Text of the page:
The spectrum of arthritis includes many different joint disorders with distinct pathophysiological mechanisms, e.g., juvenile arthritis, gout, septic arthritis, ankylosing spondylitis, osteoarthritis (OA), rheumatoid arthritis (RA), axial spondyloarthritis, and psoriatic arthritis; the latter two are collectively termed “spondyloarthritis” (SpA). Below, we provide a short description of the most prominent members of the arthritis spectrum, i.e., OA and the autoimmune arthritis types, RA and SpA [Table 1].

Table 1

Summary chart for osteoarthritis, rheumatoid arthritis, and spondyloarthritis

Type of arthritisKey characteristicsRisk factorsPathological featuresCommon treatments
OsteoarthritisDegenerative, affects mainly elderly, involves cartilage damage and synovial inflammationAging, obesity, trauma, mechanical stress, genetic predispositionOsteophyte formation, cartilage degradation, synovial inflammationPain management, lifestyle changes, surgical interventions
Rheumatoid arthritisAutoimmune, persistent joint pain, swelling, stiffness; affects synovium leading to tissue damageGenetic factors, environmental triggersSynovial joint inflammation, tissue damage, increased vascularityDMARDs (disease-modifying antirheumatic drugs), biologicals
SpondyloarthritisIncludes PsA, AS, arthritis with IBD, ReA; joint inflammation, skin/gut/eye manifestations, seronegativeOverlaps with RA risk factors, complex genetic and environmental interactionsAsymmetrical synovial joint inflammation, increased neutrophil infiltrationNSAIDs, biologic agents, physical therapy


In humans, OA impacts nearly 500 million people worldwide, equivalent to about 7% of the global population[16]. This prevalence is especially high in the elderly[17]. As a degenerative condition, OA stands out as a noticeable affliction among mammals[18]. However, its precise pathogenesis remains a puzzle. Though OA may not be immediately life-threatening, it severely hampers the quality of life, and with the strongly increasing prevalence, it imposes an economic burden on the healthcare budget[19,20].

OA predominantly results from the cumulative effects of aging, wear and tear, traumatic injuries, genetic predisposition and/or athletic impact[21]. The resulting injuries release mediators that initiate a series of inflammatory pathways that lead to cartilage damage. Simultaneously, synovial inflammation is evident in OA joints to a certain extent, correlating with radiographic findings and pain progression[7]. Numerous risk factors, including age, obesity, trauma, and mechanical stress, influence the development of OA, possibly by altering synovial biology. Additionally, elements like mitochondrial dysfunction, cytokines, and metabolites in the synovium amplify synovial inflammation by activating synovial cells[22]. Pathologically, OA showcases a myriad of alterations, e.g., osteophyte formation, degradation of articular cartilage, subchondral bone thickening, synovial inflammation, ligament degeneration, changes in knee menisci, and joint capsule hypertrophy[23].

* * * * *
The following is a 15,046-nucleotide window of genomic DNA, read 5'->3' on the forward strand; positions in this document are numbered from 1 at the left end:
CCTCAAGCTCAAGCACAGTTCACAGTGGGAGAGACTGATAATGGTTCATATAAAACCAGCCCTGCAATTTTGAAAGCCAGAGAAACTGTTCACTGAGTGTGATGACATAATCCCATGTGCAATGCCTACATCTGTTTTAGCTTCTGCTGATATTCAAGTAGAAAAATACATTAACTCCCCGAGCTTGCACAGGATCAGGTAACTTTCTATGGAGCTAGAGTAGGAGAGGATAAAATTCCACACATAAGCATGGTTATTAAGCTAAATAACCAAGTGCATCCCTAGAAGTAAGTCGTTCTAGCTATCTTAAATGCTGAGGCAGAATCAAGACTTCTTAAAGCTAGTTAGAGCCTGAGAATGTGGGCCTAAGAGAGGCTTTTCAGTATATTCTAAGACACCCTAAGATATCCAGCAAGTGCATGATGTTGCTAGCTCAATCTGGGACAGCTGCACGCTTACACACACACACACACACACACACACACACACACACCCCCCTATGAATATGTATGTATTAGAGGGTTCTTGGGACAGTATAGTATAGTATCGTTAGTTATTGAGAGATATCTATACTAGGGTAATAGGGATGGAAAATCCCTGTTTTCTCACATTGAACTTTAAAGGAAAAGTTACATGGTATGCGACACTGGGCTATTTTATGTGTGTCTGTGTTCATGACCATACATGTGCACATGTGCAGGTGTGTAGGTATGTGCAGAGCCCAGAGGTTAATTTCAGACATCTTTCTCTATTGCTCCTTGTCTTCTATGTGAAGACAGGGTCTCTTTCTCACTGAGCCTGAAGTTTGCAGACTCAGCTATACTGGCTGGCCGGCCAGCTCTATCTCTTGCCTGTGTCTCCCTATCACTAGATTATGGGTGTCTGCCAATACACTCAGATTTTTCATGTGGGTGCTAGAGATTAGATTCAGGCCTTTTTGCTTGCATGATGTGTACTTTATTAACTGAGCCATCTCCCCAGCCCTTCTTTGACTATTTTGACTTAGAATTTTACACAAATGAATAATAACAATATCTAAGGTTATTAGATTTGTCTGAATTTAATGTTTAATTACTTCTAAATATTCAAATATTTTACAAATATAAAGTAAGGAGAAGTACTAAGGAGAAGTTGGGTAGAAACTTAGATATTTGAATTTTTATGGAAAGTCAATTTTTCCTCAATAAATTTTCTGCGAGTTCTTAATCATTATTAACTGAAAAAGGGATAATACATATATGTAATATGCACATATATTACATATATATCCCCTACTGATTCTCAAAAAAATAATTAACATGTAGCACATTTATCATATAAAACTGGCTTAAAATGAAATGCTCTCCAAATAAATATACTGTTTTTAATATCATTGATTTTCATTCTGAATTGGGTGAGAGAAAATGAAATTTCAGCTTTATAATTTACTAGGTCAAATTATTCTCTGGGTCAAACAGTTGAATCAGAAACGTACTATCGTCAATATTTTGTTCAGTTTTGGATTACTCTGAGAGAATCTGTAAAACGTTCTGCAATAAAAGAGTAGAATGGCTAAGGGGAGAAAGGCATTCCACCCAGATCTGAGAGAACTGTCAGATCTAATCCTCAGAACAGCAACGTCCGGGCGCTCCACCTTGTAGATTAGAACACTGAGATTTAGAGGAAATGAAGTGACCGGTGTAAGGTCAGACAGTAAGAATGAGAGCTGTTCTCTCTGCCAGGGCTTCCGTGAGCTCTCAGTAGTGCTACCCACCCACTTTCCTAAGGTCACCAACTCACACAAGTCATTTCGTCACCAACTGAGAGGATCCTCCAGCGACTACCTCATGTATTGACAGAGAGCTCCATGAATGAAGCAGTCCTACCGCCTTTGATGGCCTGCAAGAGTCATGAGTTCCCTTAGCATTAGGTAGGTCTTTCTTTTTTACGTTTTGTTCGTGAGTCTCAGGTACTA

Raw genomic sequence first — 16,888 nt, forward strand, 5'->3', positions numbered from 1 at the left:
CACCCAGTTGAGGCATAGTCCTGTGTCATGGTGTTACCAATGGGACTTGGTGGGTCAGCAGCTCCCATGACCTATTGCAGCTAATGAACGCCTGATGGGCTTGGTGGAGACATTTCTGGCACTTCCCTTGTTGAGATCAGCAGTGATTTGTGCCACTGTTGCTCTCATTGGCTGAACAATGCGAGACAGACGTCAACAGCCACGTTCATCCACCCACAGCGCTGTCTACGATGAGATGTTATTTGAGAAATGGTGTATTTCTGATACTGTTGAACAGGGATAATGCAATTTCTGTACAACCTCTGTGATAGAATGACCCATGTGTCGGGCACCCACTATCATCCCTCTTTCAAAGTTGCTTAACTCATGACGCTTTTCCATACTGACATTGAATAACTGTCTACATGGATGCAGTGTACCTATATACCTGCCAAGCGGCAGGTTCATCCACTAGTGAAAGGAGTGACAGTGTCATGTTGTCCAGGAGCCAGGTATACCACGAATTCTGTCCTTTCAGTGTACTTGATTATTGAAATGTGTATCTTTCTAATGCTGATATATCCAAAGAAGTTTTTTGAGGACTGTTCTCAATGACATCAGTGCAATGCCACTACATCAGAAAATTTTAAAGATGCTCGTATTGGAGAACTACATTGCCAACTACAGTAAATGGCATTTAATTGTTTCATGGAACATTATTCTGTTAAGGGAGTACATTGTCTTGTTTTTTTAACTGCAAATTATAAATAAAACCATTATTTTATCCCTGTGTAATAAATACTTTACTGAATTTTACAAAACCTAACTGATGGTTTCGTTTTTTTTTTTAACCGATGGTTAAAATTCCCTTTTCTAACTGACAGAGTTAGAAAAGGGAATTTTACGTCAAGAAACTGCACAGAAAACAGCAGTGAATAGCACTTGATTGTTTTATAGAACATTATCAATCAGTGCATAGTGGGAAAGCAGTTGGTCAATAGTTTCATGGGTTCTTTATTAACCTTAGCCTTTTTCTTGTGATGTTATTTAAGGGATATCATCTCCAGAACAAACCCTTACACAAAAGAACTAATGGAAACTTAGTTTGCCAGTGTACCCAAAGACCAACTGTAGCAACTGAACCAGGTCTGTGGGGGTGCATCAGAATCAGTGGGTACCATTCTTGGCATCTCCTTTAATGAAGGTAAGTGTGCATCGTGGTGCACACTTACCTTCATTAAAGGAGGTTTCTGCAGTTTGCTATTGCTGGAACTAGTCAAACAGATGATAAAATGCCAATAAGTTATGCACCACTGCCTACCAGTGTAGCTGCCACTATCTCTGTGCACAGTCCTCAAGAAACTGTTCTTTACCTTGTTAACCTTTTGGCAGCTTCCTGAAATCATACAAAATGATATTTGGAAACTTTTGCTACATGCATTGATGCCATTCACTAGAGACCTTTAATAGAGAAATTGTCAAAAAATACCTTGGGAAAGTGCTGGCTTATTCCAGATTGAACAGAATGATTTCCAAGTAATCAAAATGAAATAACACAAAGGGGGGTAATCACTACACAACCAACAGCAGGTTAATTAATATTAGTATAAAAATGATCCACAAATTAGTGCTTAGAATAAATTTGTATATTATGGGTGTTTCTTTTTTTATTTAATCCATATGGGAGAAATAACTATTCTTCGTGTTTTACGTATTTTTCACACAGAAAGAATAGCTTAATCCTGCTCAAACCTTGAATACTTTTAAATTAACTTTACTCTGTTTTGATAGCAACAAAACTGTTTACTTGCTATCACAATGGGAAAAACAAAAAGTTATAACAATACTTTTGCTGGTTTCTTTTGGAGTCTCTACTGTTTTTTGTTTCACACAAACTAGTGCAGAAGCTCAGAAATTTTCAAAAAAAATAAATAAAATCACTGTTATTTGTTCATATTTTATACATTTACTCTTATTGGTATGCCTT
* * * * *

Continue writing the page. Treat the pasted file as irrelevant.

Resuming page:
Autoimmune arthritis

The predominant members of autoimmune arthritis are RA and SpA. Rheumatoid arthritis is a persistent condition marked by joint pain, swelling, and stiffness. It predominantly affects areas like the knees, hands, feet, wrists, and others. Rheumatoid arthritis is an autoimmune inflammatory disorder hallmarked by inflammation of the synovium that, over time, can result in tissue damage, persistent pain, and structural deformities[24]. Globally, RA affects roughly 1% of the human population. The onset of RA is believed to stem from complex interactions between genetic factors and environmental triggers, leading to an imbalance in immune tolerance[25]. The exact cause of RA remains elusive, yet significant factors linked to its progression have been pinpointed[25]. Spondyloarthritis encompasses a range of arthritic diseases, including psoriatic arthritis (PsA), ankylosing spondylitis (AS), arthritis associated with inflammatory bowel disease, and reactive arthritis (ReA)[26]. In Western Europe, SpA prevalence ranges from 0.3% to 2.5%[26]. The SpA subtypes share several clinical and immunological features, such as joint inflammation affecting both the peripheral and axial skeleton, manifestations in the skin, gut, and eyes, and a seronegative status indicating the absence of diagnostic autoantibodies[27]. A hallmark of these diseases is synovial joint inflammation, which often exhibits an asymmetrical pattern[28]. Given the overlap in symptoms and characteristics, accurately classifying patients based on clinical phenotyping into specific SpA categories is complex, especially in the early stages of the disease. This challenge might become easier to tackle with improved molecular endotyping, i.e., describing the underlying molecular mechanisms that drive disease phenotypes[29].

Both RA and SpA patients display increased vascularity in the synovia and infiltration by polymorphonuclear cells, especially neutrophils, which belong to the innate immune system but can also modulate adaptive immune responses[30,31]. The strongly elevated presence of neutrophils seen in SpA SF may contribute to the onset of pathogenic Th17 responses[32]. Unlike SpA, in RA, there is also an increased infiltration of T cells and B cells into the synovial tissue[33], which are instrumental in determining the trajectory of the disease.